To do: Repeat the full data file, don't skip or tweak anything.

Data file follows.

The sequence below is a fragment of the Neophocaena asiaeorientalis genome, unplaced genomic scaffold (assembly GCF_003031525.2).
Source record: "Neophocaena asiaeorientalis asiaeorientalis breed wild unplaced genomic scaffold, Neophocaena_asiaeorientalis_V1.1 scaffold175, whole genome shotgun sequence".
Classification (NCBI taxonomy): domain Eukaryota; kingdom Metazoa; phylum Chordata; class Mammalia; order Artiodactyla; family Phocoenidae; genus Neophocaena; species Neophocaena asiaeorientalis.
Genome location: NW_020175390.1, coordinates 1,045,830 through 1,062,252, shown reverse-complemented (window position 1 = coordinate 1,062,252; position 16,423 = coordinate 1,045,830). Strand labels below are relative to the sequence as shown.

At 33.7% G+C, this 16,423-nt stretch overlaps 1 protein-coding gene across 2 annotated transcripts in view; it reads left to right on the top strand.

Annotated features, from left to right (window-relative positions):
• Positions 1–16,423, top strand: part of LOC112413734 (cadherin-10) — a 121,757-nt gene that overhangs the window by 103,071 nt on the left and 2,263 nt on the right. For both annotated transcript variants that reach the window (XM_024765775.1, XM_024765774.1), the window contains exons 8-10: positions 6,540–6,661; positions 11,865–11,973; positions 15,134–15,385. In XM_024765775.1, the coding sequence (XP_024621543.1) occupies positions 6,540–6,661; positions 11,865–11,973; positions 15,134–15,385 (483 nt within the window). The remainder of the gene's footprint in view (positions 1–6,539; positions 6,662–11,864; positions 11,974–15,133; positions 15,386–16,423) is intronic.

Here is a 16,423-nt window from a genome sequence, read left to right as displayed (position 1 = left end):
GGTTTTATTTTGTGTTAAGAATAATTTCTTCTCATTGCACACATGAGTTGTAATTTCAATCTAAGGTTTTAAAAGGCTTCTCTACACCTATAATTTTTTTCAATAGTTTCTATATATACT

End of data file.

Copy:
The sequence below is a fragment of the Neophocaena asiaeorientalis genome, unplaced genomic scaffold (assembly GCF_003031525.2).
Source record: "Neophocaena asiaeorientalis asiaeorientalis breed wild unplaced genomic scaffold, Neophocaena_asiaeorientalis_V1.1 scaffold175, whole genome shotgun sequence".
Classification (NCBI taxonomy): domain Eukaryota; kingdom Metazoa; phylum Chordata; class Mammalia; order Artiodactyla; family Phocoenidae; genus Neophocaena; species Neophocaena asiaeorientalis.
Genome location: NW_020175390.1, coordinates 1,045,830 through 1,062,252, shown reverse-complemented (window position 1 = coordinate 1,062,252; position 16,423 = coordinate 1,045,830). Strand labels below are relative to the sequence as shown.

At 33.7% G+C, this 16,423-nt stretch overlaps 1 protein-coding gene across 2 annotated transcripts in view; it reads left to right on the top strand.

Annotated features, from left to right (window-relative positions):
• Positions 1–16,423, top strand: part of LOC112413734 (cadherin-10) — a 121,757-nt gene that overhangs the window by 103,071 nt on the left and 2,263 nt on the right. For both annotated transcript variants that reach the window (XM_024765775.1, XM_024765774.1), the window contains exons 8-10: positions 6,540–6,661; positions 11,865–11,973; positions 15,134–15,385. In XM_024765775.1, the coding sequence (XP_024621543.1) occupies positions 6,540–6,661; positions 11,865–11,973; positions 15,134–15,385 (483 nt within the window). The remainder of the gene's footprint in view (positions 1–6,539; positions 6,662–11,864; positions 11,974–15,133; positions 15,386–16,423) is intronic.

Here is a 16,423-nt window from a genome sequence, read left to right as displayed (position 1 = left end):
GGTTTTATTTTGTGTTAAGAATAATTTCTTCTCATTGCACACATGAGTTGTAATTTCAATCTAAGGTTTTAAAAGGCTTCTCTACACCTATAATTTTTTTCAATAGTTTCTATATATACT